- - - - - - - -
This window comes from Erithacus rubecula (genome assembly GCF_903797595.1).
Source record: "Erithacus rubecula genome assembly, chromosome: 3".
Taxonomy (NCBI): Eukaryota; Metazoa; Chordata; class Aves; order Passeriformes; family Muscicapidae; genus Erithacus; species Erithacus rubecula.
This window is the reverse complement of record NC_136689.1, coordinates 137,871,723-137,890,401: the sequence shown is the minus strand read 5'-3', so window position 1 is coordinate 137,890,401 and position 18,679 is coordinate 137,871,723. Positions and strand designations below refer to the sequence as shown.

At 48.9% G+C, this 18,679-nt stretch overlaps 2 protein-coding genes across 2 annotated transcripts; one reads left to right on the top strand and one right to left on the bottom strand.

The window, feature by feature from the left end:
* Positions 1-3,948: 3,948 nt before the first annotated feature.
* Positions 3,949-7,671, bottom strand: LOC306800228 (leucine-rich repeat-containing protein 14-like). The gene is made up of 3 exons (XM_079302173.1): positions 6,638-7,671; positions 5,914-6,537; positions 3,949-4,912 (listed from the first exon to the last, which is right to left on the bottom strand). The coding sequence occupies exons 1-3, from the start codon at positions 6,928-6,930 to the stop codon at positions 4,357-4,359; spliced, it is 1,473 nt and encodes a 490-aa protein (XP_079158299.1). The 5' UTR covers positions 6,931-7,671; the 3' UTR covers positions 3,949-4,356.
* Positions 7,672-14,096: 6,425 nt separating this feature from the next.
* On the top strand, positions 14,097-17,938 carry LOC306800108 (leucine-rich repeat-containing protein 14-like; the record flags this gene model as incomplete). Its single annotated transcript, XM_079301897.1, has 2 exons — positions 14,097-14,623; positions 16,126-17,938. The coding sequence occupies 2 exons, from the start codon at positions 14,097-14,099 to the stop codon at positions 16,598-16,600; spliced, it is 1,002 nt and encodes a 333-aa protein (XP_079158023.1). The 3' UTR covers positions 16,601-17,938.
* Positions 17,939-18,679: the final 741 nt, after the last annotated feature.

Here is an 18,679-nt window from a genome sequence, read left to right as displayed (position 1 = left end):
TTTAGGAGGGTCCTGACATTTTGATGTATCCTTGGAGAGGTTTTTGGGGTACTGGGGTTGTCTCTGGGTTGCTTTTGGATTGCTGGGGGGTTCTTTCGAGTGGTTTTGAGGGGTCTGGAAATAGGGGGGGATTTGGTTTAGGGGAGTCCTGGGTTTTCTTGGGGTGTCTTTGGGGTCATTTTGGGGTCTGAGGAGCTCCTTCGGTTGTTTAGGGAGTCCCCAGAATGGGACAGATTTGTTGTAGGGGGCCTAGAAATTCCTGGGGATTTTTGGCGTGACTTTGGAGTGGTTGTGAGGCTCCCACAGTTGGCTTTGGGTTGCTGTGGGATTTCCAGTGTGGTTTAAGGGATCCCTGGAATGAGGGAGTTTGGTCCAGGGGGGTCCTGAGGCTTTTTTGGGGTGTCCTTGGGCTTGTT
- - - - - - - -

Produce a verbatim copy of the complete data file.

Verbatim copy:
This window comes from Erithacus rubecula (genome assembly GCF_903797595.1).
Source record: "Erithacus rubecula genome assembly, chromosome: 3".
Taxonomy (NCBI): Eukaryota; Metazoa; Chordata; class Aves; order Passeriformes; family Muscicapidae; genus Erithacus; species Erithacus rubecula.
This window is the reverse complement of record NC_136689.1, coordinates 137,871,723-137,890,401: the sequence shown is the minus strand read 5'-3', so window position 1 is coordinate 137,890,401 and position 18,679 is coordinate 137,871,723. Positions and strand designations below refer to the sequence as shown.

At 48.9% G+C, this 18,679-nt stretch overlaps 2 protein-coding genes across 2 annotated transcripts; one reads left to right on the top strand and one right to left on the bottom strand.

The window, feature by feature from the left end:
* Positions 1-3,948: 3,948 nt before the first annotated feature.
* Positions 3,949-7,671, bottom strand: LOC306800228 (leucine-rich repeat-containing protein 14-like). The gene is made up of 3 exons (XM_079302173.1): positions 6,638-7,671; positions 5,914-6,537; positions 3,949-4,912 (listed from the first exon to the last, which is right to left on the bottom strand). The coding sequence occupies exons 1-3, from the start codon at positions 6,928-6,930 to the stop codon at positions 4,357-4,359; spliced, it is 1,473 nt and encodes a 490-aa protein (XP_079158299.1). The 5' UTR covers positions 6,931-7,671; the 3' UTR covers positions 3,949-4,356.
* Positions 7,672-14,096: 6,425 nt separating this feature from the next.
* On the top strand, positions 14,097-17,938 carry LOC306800108 (leucine-rich repeat-containing protein 14-like; the record flags this gene model as incomplete). Its single annotated transcript, XM_079301897.1, has 2 exons — positions 14,097-14,623; positions 16,126-17,938. The coding sequence occupies 2 exons, from the start codon at positions 14,097-14,099 to the stop codon at positions 16,598-16,600; spliced, it is 1,002 nt and encodes a 333-aa protein (XP_079158023.1). The 3' UTR covers positions 16,601-17,938.
* Positions 17,939-18,679: the final 741 nt, after the last annotated feature.

Here is an 18,679-nt window from a genome sequence, read left to right as displayed (position 1 = left end):
TTTAGGAGGGTCCTGACATTTTGATGTATCCTTGGAGAGGTTTTTGGGGTACTGGGGTTGTCTCTGGGTTGCTTTTGGATTGCTGGGGGGTTCTTTCGAGTGGTTTTGAGGGGTCTGGAAATAGGGGGGGATTTGGTTTAGGGGAGTCCTGGGTTTTCTTGGGGTGTCTTTGGGGTCATTTTGGGGTCTGAGGAGCTCCTTCGGTTGTTTAGGGAGTCCCCAGAATGGGACAGATTTGTTGTAGGGGGCCTAGAAATTCCTGGGGATTTTTGGCGTGACTTTGGAGTGGTTGTGAGGCTCCCACAGTTGGCTTTGGGTTGCTGTGGGATTTCCAGTGTGGTTTAAGGGATCCCTGGAATGAGGGAGTTTGGTCCAGGGGGGTCCTGAGGCTTTTTTGGGGTGTCCTTGGGCTTGTT